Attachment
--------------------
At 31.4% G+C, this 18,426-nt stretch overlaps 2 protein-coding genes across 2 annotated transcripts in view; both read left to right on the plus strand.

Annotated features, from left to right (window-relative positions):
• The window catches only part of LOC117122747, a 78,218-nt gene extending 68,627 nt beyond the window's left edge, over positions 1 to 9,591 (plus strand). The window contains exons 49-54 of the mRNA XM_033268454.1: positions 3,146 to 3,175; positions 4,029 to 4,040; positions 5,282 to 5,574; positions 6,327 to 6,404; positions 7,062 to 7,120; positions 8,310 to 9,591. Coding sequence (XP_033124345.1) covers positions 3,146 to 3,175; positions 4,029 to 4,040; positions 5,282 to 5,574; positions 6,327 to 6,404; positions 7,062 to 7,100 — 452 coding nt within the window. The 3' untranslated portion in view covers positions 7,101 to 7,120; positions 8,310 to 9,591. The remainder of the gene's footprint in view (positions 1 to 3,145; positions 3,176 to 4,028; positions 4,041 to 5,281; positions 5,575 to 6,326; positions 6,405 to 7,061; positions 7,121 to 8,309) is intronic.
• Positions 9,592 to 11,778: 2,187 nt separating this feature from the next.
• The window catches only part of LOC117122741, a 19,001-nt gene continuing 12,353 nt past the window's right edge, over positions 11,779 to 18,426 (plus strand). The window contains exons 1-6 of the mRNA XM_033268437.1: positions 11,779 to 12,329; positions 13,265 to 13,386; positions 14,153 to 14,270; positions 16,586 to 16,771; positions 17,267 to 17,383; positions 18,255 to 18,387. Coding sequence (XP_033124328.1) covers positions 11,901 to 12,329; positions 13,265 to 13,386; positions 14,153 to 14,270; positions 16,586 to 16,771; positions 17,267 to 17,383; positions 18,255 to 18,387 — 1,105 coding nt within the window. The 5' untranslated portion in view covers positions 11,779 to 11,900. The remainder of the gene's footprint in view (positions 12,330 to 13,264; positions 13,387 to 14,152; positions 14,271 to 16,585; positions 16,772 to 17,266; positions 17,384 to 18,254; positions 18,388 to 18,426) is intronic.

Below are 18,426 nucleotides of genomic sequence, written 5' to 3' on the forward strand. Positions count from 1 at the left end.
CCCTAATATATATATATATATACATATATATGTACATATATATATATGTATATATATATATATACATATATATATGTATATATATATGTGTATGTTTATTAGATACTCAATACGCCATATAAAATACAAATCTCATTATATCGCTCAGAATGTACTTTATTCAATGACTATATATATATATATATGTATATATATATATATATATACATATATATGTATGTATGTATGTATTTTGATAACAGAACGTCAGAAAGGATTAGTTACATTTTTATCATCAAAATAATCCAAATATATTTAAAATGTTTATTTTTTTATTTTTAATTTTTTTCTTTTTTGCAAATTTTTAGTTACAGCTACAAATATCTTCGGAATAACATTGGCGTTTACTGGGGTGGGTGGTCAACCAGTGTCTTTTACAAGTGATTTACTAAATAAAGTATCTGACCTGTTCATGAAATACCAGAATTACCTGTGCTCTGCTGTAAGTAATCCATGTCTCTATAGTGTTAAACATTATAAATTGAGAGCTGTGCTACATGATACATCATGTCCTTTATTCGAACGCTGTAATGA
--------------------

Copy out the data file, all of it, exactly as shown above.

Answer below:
At 31.4% G+C, this 18,426-nt stretch overlaps 2 protein-coding genes across 2 annotated transcripts in view; both read left to right on the plus strand.

Annotated features, from left to right (window-relative positions):
• The window catches only part of LOC117122747, a 78,218-nt gene extending 68,627 nt beyond the window's left edge, over positions 1 to 9,591 (plus strand). The window contains exons 49-54 of the mRNA XM_033268454.1: positions 3,146 to 3,175; positions 4,029 to 4,040; positions 5,282 to 5,574; positions 6,327 to 6,404; positions 7,062 to 7,120; positions 8,310 to 9,591. Coding sequence (XP_033124345.1) covers positions 3,146 to 3,175; positions 4,029 to 4,040; positions 5,282 to 5,574; positions 6,327 to 6,404; positions 7,062 to 7,100 — 452 coding nt within the window. The 3' untranslated portion in view covers positions 7,101 to 7,120; positions 8,310 to 9,591. The remainder of the gene's footprint in view (positions 1 to 3,145; positions 3,176 to 4,028; positions 4,041 to 5,281; positions 5,575 to 6,326; positions 6,405 to 7,061; positions 7,121 to 8,309) is intronic.
• Positions 9,592 to 11,778: 2,187 nt separating this feature from the next.
• The window catches only part of LOC117122741, a 19,001-nt gene continuing 12,353 nt past the window's right edge, over positions 11,779 to 18,426 (plus strand). The window contains exons 1-6 of the mRNA XM_033268437.1: positions 11,779 to 12,329; positions 13,265 to 13,386; positions 14,153 to 14,270; positions 16,586 to 16,771; positions 17,267 to 17,383; positions 18,255 to 18,387. Coding sequence (XP_033124328.1) covers positions 11,901 to 12,329; positions 13,265 to 13,386; positions 14,153 to 14,270; positions 16,586 to 16,771; positions 17,267 to 17,383; positions 18,255 to 18,387 — 1,105 coding nt within the window. The 5' untranslated portion in view covers positions 11,779 to 11,900. The remainder of the gene's footprint in view (positions 12,330 to 13,264; positions 13,387 to 14,152; positions 14,271 to 16,585; positions 16,772 to 17,266; positions 17,384 to 18,254; positions 18,388 to 18,426) is intronic.

Below are 18,426 nucleotides of genomic sequence, written 5' to 3' on the forward strand. Positions count from 1 at the left end.
CCCTAATATATATATATATATACATATATATGTACATATATATATATGTATATATATATATATACATATATATATGTATATATATATGTGTATGTTTATTAGATACTCAATACGCCATATAAAATACAAATCTCATTATATCGCTCAGAATGTACTTTATTCAATGACTATATATATATATATATGTATATATATATATATATATACATATATATGTATGTATGTATGTATTTTGATAACAGAACGTCAGAAAGGATTAGTTACATTTTTATCATCAAAATAATCCAAATATATTTAAAATGTTTATTTTTTTATTTTTAATTTTTTTCTTTTTTGCAAATTTTTAGTTACAGCTACAAATATCTTCGGAATAACATTGGCGTTTACTGGGGTGGGTGGTCAACCAGTGTCTTTTACAAGTGATTTACTAAATAAAGTATCTGACCTGTTCATGAAATACCAGAATTACCTGTGCTCTGCTGTAAGTAATCCATGTCTCTATAGTGTTAAACATTATAAATTGAGAGCTGTGCTACATGATACATCATGTCCTTTATTCGAACGCTGTAATGA